THE Government has introduced demonetization of Rs 500 and Rs 1,000banknotes in order to eradicate creation of black money, end to corruption and stop funding to anti-national elements. “The process was necessary to rescue the economy from the clutches of black money. Demonetisation is one step in a continuous process to clean the economy,” said Mr Anil Bokil, Chairman of the Artha Kranti Pratishthan and a social activist while talking on the topic ‘Arthkranti, the unraveling of the demonetization mystery, changing taxation landscape and digitised economy – the way ahead’. The programme was organized by the VIA Economy and Finance Forum.
The demonetization move was suggested by Artha Kranti, an NGO based in Pune. The need for high denomination currency notes above Rs.100 was not required. A report by the World Bank mentioned that 70% of Indians spent on an average $2 per day. “Demonetisation is a correction model and not a development model. Compliance is always against human nature and that tax evasion creates black money,” he said. He suggested the abolishment of all types of taxes like direct and indirect, scrapping high value notes, setting an upper cap for cash transactions and making the people adapt to transact through the banking system and pay a transaction tax. People were always running after money due to insecurity in the system.
The mode of purchasing power was being changed due to demonetisation. According to Bakil, if the Government bans a particular value, it would have to print the exact replacement in the next smaller value denomination. The transition should be a smooth process. Explaining the ideal transition to first abolish the existing taxation system, except for Customs or Import duties, all the transactions above Rs 2,000 should be routed through the banking channel that would attract a Bank Transaction Tax (BTT) of two per cent, deducted at source. The Government and the local bodies would get a share of the tax, which the banks transferred after deducting their fee. Cash transactions would not attract any tax. The second one was to withdraw high value currencies in phases so that the highest denomination available was Rs.50. In the final phase, all cash transactions above Rs.2,000 should be restricted. Above this limit, there would be no legal protection. Cashless transactions would flush banks with huge amount of money. The interest rates in the country would come down and give a level-playing field to the domestic manufacturers. “The demonetization was overdue and necessary to strengthen economy,” he added.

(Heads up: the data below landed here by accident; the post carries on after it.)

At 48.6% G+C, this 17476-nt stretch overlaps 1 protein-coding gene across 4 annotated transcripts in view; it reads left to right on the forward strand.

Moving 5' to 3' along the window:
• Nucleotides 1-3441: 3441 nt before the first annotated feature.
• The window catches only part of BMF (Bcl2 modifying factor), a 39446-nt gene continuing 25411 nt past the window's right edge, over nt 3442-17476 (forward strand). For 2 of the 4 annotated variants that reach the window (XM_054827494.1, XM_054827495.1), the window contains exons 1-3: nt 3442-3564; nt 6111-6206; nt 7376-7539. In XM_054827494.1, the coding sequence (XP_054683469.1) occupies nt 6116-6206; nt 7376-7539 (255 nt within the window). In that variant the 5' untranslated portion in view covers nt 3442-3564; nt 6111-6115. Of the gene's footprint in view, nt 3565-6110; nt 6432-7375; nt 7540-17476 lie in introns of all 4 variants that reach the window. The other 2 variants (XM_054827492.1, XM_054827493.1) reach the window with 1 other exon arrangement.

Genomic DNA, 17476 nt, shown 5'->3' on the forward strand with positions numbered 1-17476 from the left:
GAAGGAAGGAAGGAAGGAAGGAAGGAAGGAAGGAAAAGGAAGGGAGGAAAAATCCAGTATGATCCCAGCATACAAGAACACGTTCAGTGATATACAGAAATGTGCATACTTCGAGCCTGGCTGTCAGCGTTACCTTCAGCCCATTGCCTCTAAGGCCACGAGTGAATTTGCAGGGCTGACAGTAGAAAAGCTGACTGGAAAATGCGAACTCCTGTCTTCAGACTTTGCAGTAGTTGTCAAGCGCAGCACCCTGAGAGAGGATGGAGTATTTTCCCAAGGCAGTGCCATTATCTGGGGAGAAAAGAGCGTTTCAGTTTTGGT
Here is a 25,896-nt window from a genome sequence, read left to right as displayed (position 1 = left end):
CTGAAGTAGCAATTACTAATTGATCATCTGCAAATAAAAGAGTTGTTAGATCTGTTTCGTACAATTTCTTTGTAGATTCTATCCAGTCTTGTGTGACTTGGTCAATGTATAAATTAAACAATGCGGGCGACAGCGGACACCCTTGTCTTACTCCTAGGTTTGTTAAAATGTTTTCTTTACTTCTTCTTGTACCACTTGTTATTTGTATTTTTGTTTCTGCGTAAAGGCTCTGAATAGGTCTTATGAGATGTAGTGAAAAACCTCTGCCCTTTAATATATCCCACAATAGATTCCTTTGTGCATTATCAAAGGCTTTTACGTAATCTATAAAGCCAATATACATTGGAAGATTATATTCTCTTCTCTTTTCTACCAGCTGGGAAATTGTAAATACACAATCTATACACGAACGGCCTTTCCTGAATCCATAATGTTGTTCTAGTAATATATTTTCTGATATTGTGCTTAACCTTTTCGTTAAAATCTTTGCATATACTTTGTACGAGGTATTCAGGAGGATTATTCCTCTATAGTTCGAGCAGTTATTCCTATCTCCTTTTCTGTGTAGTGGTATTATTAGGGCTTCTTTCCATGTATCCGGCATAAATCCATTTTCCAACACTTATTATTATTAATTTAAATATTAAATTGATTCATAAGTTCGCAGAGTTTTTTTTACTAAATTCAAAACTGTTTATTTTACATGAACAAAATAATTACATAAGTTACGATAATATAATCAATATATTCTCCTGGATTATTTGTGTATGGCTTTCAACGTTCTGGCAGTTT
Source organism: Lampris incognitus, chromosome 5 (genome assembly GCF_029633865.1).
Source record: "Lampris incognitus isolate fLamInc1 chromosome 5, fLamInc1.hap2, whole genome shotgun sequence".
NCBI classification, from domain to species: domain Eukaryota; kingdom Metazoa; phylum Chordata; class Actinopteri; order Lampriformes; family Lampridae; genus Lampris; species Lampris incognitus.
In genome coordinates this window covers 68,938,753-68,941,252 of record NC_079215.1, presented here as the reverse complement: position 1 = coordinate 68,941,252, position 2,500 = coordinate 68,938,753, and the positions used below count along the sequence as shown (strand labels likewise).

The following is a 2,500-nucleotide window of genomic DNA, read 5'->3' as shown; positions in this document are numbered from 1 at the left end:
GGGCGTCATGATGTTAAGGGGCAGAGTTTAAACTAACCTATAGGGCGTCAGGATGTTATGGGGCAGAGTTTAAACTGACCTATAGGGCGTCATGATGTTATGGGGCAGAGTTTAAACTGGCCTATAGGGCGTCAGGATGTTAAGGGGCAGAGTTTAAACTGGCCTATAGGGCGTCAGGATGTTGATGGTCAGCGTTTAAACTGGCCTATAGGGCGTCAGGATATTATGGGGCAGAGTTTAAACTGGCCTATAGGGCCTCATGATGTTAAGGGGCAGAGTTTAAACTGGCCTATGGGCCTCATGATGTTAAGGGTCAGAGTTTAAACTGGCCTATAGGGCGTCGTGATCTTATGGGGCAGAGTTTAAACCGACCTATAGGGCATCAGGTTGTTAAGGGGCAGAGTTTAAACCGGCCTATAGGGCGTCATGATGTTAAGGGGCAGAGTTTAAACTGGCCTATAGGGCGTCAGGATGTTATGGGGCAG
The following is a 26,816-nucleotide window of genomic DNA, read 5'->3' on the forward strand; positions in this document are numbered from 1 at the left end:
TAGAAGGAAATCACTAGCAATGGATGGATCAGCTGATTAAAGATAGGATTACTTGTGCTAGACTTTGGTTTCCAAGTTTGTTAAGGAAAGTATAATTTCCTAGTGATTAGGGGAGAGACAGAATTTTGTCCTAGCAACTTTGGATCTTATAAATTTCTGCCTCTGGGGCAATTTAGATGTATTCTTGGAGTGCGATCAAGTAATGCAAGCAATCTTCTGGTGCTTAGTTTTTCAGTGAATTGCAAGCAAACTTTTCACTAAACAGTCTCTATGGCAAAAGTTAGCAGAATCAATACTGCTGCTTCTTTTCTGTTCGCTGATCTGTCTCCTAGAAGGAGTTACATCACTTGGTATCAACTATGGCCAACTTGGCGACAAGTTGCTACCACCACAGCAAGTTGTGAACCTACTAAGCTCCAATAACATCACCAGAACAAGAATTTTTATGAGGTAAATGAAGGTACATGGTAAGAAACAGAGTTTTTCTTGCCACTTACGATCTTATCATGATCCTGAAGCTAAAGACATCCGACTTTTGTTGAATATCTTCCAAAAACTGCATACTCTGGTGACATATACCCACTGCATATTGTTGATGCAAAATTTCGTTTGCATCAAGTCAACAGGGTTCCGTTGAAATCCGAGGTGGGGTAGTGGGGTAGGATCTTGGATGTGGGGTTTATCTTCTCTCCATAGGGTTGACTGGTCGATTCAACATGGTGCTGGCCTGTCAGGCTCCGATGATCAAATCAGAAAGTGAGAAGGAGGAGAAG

Mr Atul Pande, President of VIA gave the welcome address. CA Sachet Badge, Convenor of VIA Economy and Finance Forum introduced Mr Anil Bokil. Present were Mr O S Bagdia, Vice President of VIA and Mr Rohit Agrawal, Chairman of Economy and Finance Forum. CA Naresh Jakhotia, Joint Secretary proposed the vote of thanks.